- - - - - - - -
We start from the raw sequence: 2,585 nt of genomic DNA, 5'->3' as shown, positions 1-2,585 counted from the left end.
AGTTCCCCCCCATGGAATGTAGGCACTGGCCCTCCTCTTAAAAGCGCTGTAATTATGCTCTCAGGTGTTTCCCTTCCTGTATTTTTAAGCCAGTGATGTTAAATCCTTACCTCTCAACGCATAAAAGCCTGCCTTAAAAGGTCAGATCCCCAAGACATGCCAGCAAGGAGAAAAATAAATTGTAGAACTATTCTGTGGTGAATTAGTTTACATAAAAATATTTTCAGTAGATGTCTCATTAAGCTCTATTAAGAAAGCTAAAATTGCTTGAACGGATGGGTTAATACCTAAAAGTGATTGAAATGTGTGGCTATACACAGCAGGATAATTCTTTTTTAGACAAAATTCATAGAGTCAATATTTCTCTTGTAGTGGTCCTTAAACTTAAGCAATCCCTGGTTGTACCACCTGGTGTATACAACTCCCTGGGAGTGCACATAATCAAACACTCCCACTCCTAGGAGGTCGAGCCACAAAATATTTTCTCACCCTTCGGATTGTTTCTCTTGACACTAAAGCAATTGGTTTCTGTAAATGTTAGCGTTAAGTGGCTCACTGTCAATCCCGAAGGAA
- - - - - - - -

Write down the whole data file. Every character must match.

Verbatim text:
We start from the raw sequence: 2,585 nt of genomic DNA, 5'->3' as shown, positions 1-2,585 counted from the left end.
AGTTCCCCCCCATGGAATGTAGGCACTGGCCCTCCTCTTAAAAGCGCTGTAATTATGCTCTCAGGTGTTTCCCTTCCTGTATTTTTAAGCCAGTGATGTTAAATCCTTACCTCTCAACGCATAAAAGCCTGCCTTAAAAGGTCAGATCCCCAAGACATGCCAGCAAGGAGAAAAATAAATTGTAGAACTATTCTGTGGTGAATTAGTTTACATAAAAATATTTTCAGTAGATGTCTCATTAAGCTCTATTAAGAAAGCTAAAATTGCTTGAACGGATGGGTTAATACCTAAAAGTGATTGAAATGTGTGGCTATACACAGCAGGATAATTCTTTTTTAGACAAAATTCATAGAGTCAATATTTCTCTTGTAGTGGTCCTTAAACTTAAGCAATCCCTGGTTGTACCACCTGGTGTATACAACTCCCTGGGAGTGCACATAATCAAACACTCCCACTCCTAGGAGGTCGAGCCACAAAATATTTTCTCACCCTTCGGATTGTTTCTCTTGACACTAAAGCAATTGGTTTCTGTAAATGTTAGCGTTAAGTGGCTCACTGTCAATCCCGAAGGAA